Reception to follow. Sponsored by the Women’s Studies Program and SCSU Women’s Center. (203) 392-6133.

Announcing New Haven’s Energy Task Force and Environmental Advisory Council

by Paula Panzarella, Energy Task Force

Since this past March, a number of New Haven residents and representatives of environmental organizations have been meeting once a month to develop an Energy Task Force (ETF). On Sept. 21, the New Haven Board of Alders unanimously approved the creation of an Environmental Advisory Council (EAC). Once the EAC is developed, it is hoped the ETF will be empowered to 1) become the expert on all aspects of the production, use and conservation of energy in New Haven, 2) evaluate the best methods for all segments of the city to become energy efficient and carbon neutral as quickly as possible, 3) inform the administration, Board of Alders and residents on these issues and 4) propose, encourage and evaluate actions to achieve the goals of energy efficiency and end our reliance on fossil fuels as quickly as possible.

Until then, programs that ETF members have been working on include popularizing solar power and the different programs that make it affordable for low-income communities and others; working with the City and State legislature to have more clean energy and energy-efficient programs in place; and networking with Energy Task Forces in other CT towns and businesses and organizations that promote clean energy to discuss how their successes may work in New Haven.

For more information, you can e-mail newhavenenergytaskforce@gmail.com, or phone Annie Harper at (203) 668-1213, or Paula and Frank Panzarella at (203) 562-2798.

A Doorbell Would Be a Nice Touch | Joe Luciano

by Joe Luciano, Founder, Disability Rights Action Group of CT

Seymour’s inaccessible post office continues to be unresponsive to its customers with disabilities unable to climb the mountainous steps to its public lobby.

Channel 8 News and the New Haven Register covered the May 13 rally to bring attention to the postmaster’s refusal to provide equal access to customers with disabilities. (The post office facility at 91 Main St. has a long steep staircase at its entrance with no ramp, lift, or other means for persons with limited mobility to get inside. For years, customers with disabilities used a service ramp at the rear of the building but the postmaster suddenly shut it down.)

The USPS valley supervisor established only one way for handicapped customers to obtain service: customers must telephone a “dedicated” number to request sidewalk service. This is unacceptable: there is no sign with instructions visible to arriving customers; the number is not publicized; this does not work for people without cell phones or unable to use one; the sidewalk area is hazardous; and the dedicated number is not dedicated; it’s the general number, often busy.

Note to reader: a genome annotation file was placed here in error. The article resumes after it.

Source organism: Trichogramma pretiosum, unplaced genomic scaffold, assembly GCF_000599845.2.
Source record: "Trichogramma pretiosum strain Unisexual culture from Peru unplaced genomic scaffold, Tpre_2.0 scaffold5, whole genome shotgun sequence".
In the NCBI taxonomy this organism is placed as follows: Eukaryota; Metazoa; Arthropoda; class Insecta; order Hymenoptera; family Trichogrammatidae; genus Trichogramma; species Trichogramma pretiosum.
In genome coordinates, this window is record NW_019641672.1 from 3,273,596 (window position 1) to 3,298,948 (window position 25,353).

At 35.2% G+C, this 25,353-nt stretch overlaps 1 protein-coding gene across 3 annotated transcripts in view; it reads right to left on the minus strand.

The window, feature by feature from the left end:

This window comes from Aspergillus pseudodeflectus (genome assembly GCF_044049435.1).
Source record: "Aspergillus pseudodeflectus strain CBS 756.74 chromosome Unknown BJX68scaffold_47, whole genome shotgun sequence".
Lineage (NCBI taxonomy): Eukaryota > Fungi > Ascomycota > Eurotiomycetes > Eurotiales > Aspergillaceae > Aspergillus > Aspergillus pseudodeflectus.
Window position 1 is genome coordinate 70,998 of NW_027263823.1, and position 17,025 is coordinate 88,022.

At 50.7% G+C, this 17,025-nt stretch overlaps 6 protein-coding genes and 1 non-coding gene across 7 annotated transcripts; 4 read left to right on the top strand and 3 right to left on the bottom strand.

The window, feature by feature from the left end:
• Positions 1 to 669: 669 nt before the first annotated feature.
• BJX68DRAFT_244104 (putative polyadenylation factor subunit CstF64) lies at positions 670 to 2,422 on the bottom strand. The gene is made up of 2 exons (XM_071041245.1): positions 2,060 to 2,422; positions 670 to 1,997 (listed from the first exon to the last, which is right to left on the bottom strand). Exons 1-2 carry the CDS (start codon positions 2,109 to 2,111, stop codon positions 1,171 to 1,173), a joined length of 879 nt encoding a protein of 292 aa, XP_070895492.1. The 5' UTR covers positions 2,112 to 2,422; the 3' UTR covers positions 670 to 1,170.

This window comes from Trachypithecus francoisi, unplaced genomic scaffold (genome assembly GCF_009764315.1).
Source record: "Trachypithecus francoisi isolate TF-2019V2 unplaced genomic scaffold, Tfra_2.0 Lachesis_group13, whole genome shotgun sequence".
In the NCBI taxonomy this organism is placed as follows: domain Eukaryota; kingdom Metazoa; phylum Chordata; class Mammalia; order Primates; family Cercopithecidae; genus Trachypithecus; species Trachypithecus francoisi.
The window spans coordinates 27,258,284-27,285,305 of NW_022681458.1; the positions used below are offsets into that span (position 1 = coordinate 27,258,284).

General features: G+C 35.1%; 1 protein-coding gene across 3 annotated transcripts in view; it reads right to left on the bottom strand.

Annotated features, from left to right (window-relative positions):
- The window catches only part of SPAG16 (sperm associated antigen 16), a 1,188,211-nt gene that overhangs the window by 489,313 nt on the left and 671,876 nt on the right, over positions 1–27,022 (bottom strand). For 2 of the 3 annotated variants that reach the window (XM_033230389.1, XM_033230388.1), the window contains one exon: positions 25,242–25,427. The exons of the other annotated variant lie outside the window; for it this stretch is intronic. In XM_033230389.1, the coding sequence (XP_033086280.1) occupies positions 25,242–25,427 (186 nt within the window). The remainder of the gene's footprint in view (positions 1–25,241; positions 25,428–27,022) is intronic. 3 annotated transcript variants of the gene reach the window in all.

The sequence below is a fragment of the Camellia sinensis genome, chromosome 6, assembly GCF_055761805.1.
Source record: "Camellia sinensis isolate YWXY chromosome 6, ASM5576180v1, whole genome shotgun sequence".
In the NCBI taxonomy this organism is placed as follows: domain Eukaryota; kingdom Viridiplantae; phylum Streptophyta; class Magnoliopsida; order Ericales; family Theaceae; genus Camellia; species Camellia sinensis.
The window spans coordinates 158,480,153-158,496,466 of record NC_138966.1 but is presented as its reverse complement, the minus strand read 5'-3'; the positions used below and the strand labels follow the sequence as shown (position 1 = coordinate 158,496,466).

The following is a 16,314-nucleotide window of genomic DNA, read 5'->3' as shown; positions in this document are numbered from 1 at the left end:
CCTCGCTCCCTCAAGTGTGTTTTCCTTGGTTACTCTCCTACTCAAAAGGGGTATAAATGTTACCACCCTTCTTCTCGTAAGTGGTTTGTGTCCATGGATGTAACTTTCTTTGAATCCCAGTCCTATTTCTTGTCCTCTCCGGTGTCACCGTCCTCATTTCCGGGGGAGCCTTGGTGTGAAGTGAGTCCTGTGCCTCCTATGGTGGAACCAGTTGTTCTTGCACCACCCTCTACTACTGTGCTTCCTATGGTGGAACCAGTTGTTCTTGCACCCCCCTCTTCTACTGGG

“The Postmaster is hiding behind the letter of the ADA, ignoring the fact that the USPS is required by Section 504 of the 1973 Rehabilitation Act to make its services accessible to customers with disabilities,” said Marc Anthony Gallucci, Executive Director of the Center for Disability Rights.

Disability Rights Action Group  has sent multiple requests to local and federal USPS officials asking, in the very least, for a door bell and signage telling the handicapped how to obtain service. No USPS official has responded to DRAG’s requests, in keeping with their customer service attitude.

PAR readers interested in joining our next rally should email their contact information to DRAGconnecticut@yahoo.com.

Standing Up for Women’s Health and Women’s Lives Sept. 30

by Megan Fountain, NH León Sister City Project

Join us for a conversation with Erendira Vanegas, who is visiting from León, Nicaragua, and Gretchen Raffa, advocacy director at Planned Parenthood of Southern New England. This is a critical time to stand up for women’s health and women’s lives. In 2008, Nicaragua made abortion a crime punishable by jail, even in the case of rape or of risk to a woman’s life.

In 2015, Connecticut marks the 50th anniversary of Griswold v. Connecticut, the Supreme Court decision that legalized birth control after Planned Parenthood director Estelle Griswold was jailed for providing birth control. Yet women’s lives are at risk now more than ever because of attacks on women’s health, like the recent vote to defund Planned Parenthood.

Join New Haven León Sister City Project and Planned Parenthood to hear the untold stories of an international movement and find out how you can get involved locally and internationally!

For more info, contact Megan at (203) 479-2959 or mfountain@newhavenleon.org.